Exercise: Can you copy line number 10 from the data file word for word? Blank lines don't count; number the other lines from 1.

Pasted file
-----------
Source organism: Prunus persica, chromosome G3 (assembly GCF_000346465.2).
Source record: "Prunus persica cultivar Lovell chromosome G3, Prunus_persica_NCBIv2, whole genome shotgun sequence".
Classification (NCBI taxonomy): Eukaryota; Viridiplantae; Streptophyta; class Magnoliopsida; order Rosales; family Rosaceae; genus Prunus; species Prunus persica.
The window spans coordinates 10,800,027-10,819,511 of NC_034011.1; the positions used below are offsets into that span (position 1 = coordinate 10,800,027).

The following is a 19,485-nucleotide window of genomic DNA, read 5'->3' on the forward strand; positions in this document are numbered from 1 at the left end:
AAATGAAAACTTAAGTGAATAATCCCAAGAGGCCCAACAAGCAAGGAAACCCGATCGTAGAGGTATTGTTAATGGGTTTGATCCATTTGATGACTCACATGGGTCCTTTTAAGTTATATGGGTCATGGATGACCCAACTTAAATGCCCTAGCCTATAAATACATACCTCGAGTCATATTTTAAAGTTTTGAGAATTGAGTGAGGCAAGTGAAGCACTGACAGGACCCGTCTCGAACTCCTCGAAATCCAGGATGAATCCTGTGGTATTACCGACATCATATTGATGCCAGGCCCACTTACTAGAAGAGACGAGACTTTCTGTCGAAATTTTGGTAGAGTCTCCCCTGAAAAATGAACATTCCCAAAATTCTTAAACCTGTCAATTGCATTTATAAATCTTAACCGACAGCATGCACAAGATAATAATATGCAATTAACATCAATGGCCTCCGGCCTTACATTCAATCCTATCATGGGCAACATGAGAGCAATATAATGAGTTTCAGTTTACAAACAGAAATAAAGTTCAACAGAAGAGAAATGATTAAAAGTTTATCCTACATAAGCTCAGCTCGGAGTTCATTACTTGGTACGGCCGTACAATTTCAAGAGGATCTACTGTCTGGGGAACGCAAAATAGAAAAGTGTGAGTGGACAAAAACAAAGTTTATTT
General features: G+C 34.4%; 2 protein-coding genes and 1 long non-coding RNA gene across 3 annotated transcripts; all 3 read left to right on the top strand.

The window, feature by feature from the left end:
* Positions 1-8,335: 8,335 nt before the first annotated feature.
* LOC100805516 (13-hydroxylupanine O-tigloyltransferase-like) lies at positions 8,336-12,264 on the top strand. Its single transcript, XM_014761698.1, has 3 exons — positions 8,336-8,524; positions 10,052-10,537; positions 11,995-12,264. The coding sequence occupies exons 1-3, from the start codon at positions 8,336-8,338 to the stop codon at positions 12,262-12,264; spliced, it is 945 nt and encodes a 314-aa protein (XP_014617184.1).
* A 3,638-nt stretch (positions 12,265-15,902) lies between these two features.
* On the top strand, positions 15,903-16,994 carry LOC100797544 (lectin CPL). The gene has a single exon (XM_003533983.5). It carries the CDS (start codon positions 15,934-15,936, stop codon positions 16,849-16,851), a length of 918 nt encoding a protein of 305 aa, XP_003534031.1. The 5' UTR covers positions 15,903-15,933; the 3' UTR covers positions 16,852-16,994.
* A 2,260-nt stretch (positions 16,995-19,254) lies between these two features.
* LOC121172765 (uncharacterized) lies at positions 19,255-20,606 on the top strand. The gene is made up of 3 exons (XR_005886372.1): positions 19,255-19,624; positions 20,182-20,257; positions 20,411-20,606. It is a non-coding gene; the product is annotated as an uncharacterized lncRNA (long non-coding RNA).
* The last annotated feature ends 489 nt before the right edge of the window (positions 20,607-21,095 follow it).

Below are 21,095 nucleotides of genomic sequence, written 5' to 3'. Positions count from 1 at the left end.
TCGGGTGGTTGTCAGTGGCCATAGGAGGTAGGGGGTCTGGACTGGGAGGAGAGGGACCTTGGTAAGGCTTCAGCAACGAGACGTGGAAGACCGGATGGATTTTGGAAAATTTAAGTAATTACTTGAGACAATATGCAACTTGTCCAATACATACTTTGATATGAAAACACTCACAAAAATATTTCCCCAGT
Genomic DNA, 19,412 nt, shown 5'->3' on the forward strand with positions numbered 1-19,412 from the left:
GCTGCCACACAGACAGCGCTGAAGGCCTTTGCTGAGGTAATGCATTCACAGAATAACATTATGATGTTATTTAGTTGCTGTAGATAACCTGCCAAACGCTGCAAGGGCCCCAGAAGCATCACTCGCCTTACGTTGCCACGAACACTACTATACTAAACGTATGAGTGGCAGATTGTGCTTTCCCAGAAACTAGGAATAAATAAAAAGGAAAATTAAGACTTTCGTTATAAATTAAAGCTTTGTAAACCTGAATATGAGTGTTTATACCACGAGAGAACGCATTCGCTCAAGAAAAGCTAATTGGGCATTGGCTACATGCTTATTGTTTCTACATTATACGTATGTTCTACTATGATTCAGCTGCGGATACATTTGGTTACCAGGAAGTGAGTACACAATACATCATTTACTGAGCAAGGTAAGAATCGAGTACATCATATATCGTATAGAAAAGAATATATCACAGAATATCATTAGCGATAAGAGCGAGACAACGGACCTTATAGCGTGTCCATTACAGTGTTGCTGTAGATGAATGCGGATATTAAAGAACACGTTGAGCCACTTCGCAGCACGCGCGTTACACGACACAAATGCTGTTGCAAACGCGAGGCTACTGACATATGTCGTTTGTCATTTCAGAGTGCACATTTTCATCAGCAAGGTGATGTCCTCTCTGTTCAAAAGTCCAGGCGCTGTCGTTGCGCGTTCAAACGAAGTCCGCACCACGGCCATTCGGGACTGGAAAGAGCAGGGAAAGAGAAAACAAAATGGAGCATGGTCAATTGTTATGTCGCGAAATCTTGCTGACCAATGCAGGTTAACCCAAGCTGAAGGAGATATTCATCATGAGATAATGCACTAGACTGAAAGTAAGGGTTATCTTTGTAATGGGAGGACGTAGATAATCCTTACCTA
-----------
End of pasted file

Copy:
* LOC100805516 (13-hydroxylupanine O-tigloyltransferase-like) lies at positions 8,336-12,264 on the top strand. Its single transcript, XM_014761698.1, has 3 exons — positions 8,336-8,524; positions 10,052-10,537; positions 11,995-12,264. The coding sequence occupies exons 1-3, from the start codon at positions 8,336-8,338 to the stop codon at positions 12,262-12,264; spliced, it is 945 nt and encodes a 314-aa protein (XP_014617184.1).